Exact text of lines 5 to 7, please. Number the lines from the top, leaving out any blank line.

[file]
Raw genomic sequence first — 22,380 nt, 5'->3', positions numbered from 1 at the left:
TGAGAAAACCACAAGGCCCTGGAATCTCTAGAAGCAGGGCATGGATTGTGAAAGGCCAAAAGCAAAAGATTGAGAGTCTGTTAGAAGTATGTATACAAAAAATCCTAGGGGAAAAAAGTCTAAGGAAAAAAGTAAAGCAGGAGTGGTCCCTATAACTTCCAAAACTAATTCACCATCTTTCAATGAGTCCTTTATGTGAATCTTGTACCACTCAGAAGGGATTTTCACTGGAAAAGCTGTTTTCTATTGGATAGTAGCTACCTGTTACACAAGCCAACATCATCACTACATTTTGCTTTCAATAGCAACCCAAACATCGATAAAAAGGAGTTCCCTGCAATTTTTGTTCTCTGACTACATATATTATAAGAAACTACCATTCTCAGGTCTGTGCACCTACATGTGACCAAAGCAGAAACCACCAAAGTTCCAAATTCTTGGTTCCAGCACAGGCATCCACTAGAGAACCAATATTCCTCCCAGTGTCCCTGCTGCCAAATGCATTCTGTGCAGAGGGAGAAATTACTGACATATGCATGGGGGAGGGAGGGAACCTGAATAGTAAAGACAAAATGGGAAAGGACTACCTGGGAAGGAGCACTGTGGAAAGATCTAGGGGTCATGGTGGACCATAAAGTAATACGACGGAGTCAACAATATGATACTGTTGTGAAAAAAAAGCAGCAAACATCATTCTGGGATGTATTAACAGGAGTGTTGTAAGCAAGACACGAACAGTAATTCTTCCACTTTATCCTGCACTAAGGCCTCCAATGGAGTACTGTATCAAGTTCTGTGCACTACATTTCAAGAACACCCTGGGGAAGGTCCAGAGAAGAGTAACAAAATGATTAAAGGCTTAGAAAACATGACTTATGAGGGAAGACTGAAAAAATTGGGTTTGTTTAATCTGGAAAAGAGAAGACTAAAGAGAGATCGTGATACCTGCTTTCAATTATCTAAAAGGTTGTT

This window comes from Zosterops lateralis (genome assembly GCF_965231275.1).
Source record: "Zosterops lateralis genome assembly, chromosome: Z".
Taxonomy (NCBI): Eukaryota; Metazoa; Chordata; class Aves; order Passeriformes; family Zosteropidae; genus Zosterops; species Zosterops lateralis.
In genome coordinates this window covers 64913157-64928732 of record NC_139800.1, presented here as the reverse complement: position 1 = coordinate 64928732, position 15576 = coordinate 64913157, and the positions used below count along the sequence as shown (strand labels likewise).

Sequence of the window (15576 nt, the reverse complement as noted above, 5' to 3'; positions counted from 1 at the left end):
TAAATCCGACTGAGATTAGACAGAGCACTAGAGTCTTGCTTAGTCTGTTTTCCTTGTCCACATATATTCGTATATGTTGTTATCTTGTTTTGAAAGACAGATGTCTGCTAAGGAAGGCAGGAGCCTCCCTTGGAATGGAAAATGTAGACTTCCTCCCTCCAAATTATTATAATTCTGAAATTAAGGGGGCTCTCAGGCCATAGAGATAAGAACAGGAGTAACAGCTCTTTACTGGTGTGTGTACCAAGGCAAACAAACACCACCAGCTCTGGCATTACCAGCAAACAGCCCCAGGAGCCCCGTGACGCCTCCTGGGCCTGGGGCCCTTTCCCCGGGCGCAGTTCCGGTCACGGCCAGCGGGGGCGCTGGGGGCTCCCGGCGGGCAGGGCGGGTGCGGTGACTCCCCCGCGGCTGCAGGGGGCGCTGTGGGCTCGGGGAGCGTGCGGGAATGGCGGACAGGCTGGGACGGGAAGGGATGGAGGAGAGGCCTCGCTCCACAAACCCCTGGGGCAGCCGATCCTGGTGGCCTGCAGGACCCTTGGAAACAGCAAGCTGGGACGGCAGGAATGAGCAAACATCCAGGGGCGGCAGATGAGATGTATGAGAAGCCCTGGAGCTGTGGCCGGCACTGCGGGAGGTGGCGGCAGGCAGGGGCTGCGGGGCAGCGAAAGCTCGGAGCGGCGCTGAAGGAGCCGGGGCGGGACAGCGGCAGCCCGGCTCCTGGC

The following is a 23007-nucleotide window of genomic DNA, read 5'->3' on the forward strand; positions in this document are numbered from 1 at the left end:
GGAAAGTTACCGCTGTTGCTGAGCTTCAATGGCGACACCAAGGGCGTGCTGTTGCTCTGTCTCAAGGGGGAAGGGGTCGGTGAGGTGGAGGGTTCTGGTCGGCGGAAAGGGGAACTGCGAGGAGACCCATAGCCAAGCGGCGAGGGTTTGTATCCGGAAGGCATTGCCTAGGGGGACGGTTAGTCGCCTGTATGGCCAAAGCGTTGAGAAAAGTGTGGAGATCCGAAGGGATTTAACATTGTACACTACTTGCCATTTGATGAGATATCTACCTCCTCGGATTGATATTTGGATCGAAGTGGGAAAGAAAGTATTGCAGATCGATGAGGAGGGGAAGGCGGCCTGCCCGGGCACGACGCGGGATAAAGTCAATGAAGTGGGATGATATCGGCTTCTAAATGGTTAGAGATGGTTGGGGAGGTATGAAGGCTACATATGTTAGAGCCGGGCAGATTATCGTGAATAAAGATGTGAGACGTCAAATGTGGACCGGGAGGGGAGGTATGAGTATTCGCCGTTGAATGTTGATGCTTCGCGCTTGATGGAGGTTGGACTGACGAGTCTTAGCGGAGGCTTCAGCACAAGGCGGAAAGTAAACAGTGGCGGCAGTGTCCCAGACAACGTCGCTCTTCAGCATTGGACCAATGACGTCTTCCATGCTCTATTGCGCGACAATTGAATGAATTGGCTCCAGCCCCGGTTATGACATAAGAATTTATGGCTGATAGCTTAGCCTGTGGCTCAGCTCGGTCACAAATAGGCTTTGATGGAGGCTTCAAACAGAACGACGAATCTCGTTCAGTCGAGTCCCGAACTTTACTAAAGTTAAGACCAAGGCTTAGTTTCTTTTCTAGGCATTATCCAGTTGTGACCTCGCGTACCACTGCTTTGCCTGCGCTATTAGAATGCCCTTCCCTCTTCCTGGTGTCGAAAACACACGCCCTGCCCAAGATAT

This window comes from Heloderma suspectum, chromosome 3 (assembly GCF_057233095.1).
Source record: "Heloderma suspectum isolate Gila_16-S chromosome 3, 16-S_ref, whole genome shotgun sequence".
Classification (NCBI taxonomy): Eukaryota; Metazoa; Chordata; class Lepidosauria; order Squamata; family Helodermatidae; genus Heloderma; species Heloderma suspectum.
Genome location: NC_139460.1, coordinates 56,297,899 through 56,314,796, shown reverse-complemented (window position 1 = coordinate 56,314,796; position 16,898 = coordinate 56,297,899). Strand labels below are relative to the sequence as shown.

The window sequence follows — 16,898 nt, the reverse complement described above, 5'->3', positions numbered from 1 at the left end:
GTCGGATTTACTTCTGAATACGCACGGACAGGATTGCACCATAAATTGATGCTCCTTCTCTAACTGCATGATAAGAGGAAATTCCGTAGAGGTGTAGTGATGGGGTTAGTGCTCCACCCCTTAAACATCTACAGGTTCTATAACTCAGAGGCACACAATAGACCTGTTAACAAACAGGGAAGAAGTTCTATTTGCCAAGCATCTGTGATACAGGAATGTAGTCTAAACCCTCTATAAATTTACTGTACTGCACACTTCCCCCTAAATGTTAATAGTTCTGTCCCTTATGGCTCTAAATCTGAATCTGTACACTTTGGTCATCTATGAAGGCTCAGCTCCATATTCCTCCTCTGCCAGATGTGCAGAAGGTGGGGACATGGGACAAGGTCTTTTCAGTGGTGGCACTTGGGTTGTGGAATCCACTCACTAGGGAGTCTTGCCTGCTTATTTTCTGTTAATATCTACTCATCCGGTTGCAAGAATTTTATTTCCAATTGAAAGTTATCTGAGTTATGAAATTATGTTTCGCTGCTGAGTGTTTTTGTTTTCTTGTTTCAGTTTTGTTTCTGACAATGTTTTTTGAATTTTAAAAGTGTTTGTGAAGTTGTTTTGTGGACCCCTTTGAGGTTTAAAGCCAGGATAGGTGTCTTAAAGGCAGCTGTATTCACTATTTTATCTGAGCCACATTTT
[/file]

Taxonomy (NCBI): Eukaryota; Metazoa; Chordata; class Aves; order Passeriformes; family Zosteropidae; genus Zosterops; species Zosterops lateralis.
In genome coordinates this window covers 64913157-64928732 of record NC_139800.1, presented here as the reverse complement: position 1 = coordinate 64928732, position 15576 = coordinate 64913157, and the positions used below count along the sequence as shown (strand labels likewise).

Sequence of the window (15576 nt, the reverse complement as noted above, 5' to 3'; positions counted from 1 at the left end):